- Universal Pre-K Expansion: After securing funding for 580 first-ever pre-K seats in her Senate District last year, Senator Hinchey secured $125 million in funding to continue the state’s commitment to fully phase in pre-K programming across upstate within the next two years, which will generate 378 new pre-K seats in SD-46. The final budget also provides $1.2 million to support existing pre-K seats.
- Boosting SUNY Funding: The final budget will invest more than $160 million in SUNY schools each year over the next five years. Investments include:
- $75 million for the College of Engineering and Applied Sciences at UAlbany, including funding for the Albany AI Supercomputing Initiative to expand AI innovation in New York
- $48.8 million to fully reimburse colleges for the Tuition Assistance Program (TAP) Gap
- $150 million to make part-time students eligible for TAP, and restoring TAP eligibility for people who are incarcerated
- $53 million for new full-time faculty
- $60 million in additional operational support
- $150,000 for The Benjamin Center at SUNY New Paltz
- $16 million to establish child care centers on each SUNY campus that does not currently have one
- $1.5 billion Foundation Aid Increase to deliver on the state’s commitment to fully fund Foundation Aid over the next two years and ensure that every K-12 school district receives a minimum year-to-year increase of 3 percent.
- $100 million in Mental Health Grants for school districts and BOCES institutions.
Historic Upstate Housing Investments Read More
Senator Michelle Hinchey said, “Upstate is consistently left out of the conversation when it comes to funding assistance for housing and because of this inequity we face a dire housing shortage that has made finding a safe, affordable place to live nearly impossible in our communities. This year, I took a stand, rallied my colleagues, and created the first-ever comprehensive investment in upstate and rural housing, and I’m proud to say that I delivered. We’ve secured the largest upstate housing investment in New York’s history, which will dramatically improve and increase our local housing supply and create affordable pathways to homeownership. This is a massive step forward to ensuring that young residents, seniors, and growing families have the stable, secure housing they need.”
Senator Hinchey secured over $286 million in the final budget to address the upstate housing crisis, including the following investments.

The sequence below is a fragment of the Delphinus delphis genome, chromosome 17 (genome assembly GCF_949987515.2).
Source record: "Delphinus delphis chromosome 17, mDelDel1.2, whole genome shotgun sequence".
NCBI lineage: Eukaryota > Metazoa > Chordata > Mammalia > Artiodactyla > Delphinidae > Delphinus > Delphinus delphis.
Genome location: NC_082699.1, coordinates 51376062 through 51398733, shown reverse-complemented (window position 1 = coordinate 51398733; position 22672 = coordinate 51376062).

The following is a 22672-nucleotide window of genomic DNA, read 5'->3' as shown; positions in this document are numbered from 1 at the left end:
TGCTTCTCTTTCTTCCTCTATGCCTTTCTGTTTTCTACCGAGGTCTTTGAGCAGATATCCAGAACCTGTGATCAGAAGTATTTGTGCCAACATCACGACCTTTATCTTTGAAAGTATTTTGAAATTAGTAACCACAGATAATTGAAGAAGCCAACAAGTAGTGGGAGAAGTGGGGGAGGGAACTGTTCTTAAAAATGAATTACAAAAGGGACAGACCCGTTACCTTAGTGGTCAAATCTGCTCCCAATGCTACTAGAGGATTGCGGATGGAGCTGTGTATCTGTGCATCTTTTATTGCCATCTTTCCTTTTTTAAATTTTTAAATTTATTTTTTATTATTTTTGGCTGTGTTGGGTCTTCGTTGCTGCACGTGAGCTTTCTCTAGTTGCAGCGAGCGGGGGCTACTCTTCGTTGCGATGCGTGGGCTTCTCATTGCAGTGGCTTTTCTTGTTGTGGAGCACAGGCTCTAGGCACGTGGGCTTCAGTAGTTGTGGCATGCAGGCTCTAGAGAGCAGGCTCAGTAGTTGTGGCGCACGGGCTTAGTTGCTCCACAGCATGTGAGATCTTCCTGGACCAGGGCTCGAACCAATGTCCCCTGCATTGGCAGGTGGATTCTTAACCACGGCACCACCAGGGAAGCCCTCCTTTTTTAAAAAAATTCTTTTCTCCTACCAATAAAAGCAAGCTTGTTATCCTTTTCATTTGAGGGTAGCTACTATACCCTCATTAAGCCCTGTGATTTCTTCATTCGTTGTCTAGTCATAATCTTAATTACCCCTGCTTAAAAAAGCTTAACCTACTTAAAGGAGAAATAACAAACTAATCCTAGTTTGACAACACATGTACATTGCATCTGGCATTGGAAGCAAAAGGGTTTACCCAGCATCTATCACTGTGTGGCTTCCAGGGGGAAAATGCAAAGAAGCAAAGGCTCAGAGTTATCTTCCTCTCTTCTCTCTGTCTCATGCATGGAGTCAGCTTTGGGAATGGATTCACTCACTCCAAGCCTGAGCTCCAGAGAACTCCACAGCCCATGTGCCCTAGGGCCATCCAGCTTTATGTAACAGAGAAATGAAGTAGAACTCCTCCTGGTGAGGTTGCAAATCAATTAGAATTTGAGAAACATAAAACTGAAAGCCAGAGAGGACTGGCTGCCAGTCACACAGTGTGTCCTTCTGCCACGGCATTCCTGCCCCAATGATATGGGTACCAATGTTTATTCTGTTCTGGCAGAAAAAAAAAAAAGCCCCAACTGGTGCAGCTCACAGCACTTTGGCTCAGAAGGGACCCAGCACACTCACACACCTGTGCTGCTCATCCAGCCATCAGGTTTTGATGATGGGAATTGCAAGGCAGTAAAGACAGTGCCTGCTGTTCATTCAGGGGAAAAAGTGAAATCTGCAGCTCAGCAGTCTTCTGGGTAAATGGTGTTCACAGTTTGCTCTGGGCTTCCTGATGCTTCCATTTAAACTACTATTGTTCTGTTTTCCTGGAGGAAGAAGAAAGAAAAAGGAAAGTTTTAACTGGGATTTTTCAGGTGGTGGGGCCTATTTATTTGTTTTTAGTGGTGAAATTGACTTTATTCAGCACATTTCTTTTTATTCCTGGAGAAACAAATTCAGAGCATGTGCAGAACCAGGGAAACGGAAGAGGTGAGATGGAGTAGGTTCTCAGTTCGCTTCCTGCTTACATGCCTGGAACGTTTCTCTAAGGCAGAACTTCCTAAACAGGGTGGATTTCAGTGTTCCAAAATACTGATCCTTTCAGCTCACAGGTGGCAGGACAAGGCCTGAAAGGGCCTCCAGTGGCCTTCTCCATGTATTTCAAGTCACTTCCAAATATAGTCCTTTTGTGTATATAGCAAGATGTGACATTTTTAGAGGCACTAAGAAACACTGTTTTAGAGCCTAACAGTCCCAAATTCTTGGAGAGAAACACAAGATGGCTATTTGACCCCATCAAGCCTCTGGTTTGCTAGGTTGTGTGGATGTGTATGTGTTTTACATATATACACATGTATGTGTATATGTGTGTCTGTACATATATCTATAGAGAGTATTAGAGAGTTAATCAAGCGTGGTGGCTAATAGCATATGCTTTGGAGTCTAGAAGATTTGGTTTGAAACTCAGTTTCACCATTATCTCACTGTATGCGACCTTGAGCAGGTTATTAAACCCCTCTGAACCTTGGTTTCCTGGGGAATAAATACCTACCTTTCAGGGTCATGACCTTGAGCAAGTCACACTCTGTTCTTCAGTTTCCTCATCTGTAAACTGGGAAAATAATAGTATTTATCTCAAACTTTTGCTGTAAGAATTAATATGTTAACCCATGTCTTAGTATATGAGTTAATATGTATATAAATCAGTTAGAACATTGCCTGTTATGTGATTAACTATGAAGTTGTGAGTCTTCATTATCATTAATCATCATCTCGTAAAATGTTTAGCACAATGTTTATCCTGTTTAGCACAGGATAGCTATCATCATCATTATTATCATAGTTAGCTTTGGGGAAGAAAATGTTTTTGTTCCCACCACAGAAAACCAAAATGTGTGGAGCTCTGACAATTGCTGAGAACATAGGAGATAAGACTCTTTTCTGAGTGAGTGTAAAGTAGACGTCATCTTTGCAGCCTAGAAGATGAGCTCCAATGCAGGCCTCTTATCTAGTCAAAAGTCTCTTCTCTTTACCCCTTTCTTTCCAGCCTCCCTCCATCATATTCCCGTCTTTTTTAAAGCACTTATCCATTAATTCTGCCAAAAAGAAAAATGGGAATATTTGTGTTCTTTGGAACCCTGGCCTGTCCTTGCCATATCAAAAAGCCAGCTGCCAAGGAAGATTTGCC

To Help with Affordable Homeownership:
- $36 million to create homeownership opportunities for low- and moderate-income families through the Affordable Housing Corporation.
- $50 million to rehabilitate homes and support first-time homeownership that stays affordable through the Community Land Bank Revolving Acquisition Fund.
- $35 million to provide homeowners facing foreclosure with legal services through the Homeowner Protection Program.
- $3.4 million to assist low-income senior citizen homeowners and people with disabilities with the cost of addressing emergency home repairs and code violations through the RESTORE/ACCESS to Home Programs.
To Help with Rental Unit Supply:
- $100 million to turn old hotels and motels into affordable rental housing through the Housing our Neighbors with Dignity Act, which was previously only available in NYC but, due to Senator Hinchey’s advocacy, has been expanded statewide.
- $7 million to create small-scale rental developments between 5 and 20 units through the Small Rental Development Initiative.
For Rental Assistance:
- $925 million for the Emergency Rental Assistance Program (ERAP) to help low-and-moderate-income households at risk of experiencing homelessness or housing instability cover the cost of rent.
- $125 million for the Landlord Rental Assistance Program (LRAP) to provide rental assistance for landlords whose tenants did not apply for ERAP, including situations where the tenant has vacated the rental property.
- $5.46 million to deliver affordable housing and services for families, including accessibility modifications and legal assistance through the Rural Preservation Program.
- $35 million to create an Eviction Prevention Legal Assistance Program for tenants facing eviction outside NYC.
Expanding Broadband in our Communities Read More